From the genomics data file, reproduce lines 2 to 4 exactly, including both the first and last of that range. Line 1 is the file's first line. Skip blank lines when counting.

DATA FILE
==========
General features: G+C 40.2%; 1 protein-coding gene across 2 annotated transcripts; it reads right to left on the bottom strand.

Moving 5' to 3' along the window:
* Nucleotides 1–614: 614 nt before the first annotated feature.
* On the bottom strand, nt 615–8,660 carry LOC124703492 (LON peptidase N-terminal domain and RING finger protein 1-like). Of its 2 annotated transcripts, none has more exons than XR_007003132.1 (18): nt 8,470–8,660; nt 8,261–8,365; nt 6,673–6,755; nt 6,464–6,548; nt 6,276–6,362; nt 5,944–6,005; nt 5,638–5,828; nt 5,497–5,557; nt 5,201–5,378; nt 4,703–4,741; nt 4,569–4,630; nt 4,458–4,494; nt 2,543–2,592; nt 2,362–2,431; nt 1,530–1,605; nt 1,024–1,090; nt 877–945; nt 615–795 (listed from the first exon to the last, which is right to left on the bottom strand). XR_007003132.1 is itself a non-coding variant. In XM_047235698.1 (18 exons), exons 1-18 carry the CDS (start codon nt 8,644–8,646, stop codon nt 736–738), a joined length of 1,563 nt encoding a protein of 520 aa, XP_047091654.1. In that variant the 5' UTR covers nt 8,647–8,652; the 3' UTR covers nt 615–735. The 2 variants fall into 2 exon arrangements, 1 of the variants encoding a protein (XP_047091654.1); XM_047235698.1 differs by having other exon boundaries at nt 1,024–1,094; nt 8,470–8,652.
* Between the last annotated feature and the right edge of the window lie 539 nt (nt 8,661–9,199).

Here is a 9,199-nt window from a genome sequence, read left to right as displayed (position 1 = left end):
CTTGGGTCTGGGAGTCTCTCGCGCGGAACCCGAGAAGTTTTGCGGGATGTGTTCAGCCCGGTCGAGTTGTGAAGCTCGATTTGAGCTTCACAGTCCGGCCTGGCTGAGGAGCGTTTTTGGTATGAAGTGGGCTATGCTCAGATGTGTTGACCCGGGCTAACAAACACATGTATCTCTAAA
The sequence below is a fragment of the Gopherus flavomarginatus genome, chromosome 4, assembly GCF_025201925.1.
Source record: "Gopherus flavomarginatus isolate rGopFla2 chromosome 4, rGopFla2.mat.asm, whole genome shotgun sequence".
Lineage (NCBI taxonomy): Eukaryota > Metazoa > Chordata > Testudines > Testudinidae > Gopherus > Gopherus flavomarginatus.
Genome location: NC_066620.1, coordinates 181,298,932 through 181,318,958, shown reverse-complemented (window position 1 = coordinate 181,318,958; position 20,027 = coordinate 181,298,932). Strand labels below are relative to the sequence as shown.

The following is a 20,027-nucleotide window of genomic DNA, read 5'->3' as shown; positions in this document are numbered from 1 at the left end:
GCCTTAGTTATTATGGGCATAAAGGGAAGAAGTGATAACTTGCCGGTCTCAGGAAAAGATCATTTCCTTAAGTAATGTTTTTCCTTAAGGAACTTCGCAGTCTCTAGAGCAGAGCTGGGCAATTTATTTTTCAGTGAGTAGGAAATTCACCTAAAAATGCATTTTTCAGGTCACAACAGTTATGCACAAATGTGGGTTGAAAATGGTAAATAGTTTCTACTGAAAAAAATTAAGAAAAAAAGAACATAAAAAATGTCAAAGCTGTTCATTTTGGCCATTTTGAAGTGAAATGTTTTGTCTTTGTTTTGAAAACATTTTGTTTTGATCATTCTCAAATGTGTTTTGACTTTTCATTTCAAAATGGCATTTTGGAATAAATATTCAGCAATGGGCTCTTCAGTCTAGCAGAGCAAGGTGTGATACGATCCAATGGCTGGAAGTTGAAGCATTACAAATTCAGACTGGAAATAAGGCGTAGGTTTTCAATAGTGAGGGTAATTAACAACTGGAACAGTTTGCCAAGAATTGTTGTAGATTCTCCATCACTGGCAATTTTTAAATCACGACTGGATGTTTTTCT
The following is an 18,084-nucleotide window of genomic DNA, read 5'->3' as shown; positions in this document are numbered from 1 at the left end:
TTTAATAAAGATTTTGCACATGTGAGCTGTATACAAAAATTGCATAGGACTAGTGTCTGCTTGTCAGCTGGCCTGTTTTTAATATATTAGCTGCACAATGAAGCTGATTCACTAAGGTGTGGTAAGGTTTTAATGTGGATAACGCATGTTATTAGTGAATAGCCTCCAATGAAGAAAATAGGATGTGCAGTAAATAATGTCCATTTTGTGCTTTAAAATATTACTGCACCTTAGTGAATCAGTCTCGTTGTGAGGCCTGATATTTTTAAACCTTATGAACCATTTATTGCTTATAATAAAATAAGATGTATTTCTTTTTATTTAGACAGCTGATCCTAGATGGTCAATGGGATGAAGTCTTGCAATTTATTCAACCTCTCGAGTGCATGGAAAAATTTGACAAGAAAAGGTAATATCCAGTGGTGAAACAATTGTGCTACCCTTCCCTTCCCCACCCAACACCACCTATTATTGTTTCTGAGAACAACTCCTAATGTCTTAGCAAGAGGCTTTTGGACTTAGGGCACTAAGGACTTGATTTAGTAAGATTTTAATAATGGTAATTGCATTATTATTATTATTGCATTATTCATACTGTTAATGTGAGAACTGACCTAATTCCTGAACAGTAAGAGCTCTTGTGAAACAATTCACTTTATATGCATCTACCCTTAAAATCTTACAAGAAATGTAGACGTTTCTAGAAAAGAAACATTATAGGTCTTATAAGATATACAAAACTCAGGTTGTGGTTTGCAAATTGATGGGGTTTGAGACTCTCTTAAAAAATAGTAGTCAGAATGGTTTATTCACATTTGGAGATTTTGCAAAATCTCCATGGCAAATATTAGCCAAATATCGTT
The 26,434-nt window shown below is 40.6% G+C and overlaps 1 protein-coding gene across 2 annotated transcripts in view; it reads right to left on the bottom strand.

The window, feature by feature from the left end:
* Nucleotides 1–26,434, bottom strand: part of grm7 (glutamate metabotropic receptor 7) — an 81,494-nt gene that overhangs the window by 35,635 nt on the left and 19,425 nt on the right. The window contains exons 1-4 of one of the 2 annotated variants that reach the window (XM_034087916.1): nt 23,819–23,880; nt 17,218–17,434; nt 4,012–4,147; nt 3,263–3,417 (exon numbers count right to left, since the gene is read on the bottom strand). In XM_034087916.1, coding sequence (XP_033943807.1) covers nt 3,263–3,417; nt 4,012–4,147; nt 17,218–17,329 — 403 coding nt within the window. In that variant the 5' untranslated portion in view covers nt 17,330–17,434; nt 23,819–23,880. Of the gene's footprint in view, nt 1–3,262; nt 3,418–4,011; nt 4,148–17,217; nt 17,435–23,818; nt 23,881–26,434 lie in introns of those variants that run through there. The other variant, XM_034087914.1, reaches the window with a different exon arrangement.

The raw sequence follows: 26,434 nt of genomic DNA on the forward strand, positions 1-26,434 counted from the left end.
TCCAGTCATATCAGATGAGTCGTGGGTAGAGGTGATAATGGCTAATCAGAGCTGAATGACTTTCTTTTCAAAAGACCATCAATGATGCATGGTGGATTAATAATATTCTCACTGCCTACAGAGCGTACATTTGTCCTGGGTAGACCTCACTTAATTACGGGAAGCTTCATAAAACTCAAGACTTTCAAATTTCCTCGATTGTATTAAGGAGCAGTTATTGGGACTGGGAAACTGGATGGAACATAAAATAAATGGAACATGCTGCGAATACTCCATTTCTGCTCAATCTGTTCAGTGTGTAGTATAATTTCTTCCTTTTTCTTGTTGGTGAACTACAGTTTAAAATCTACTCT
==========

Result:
Moving 5' to 3' along the window:
* Nucleotides 1–614: 614 nt before the first annotated feature.
* On the bottom strand, nt 615–8,660 carry LOC124703492 (LON peptidase N-terminal domain and RING finger protein 1-like). Of its 2 annotated transcripts, none has more exons than XR_007003132.1 (18): nt 8,470–8,660; nt 8,261–8,365; nt 6,673–6,755; nt 6,464–6,548; nt 6,276–6,362; nt 5,944–6,005; nt 5,638–5,828; nt 5,497–5,557; nt 5,201–5,378; nt 4,703–4,741; nt 4,569–4,630; nt 4,458–4,494; nt 2,543–2,592; nt 2,362–2,431; nt 1,530–1,605; nt 1,024–1,090; nt 877–945; nt 615–795 (listed from the first exon to the last, which is right to left on the bottom strand). XR_007003132.1 is itself a non-coding variant. In XM_047235698.1 (18 exons), exons 1-18 carry the CDS (start codon nt 8,644–8,646, stop codon nt 736–738), a joined length of 1,563 nt encoding a protein of 520 aa, XP_047091654.1. In that variant the 5' UTR covers nt 8,647–8,652; the 3' UTR covers nt 615–735. The 2 variants fall into 2 exon arrangements, 1 of the variants encoding a protein (XP_047091654.1); XM_047235698.1 differs by having other exon boundaries at nt 1,024–1,094; nt 8,470–8,652.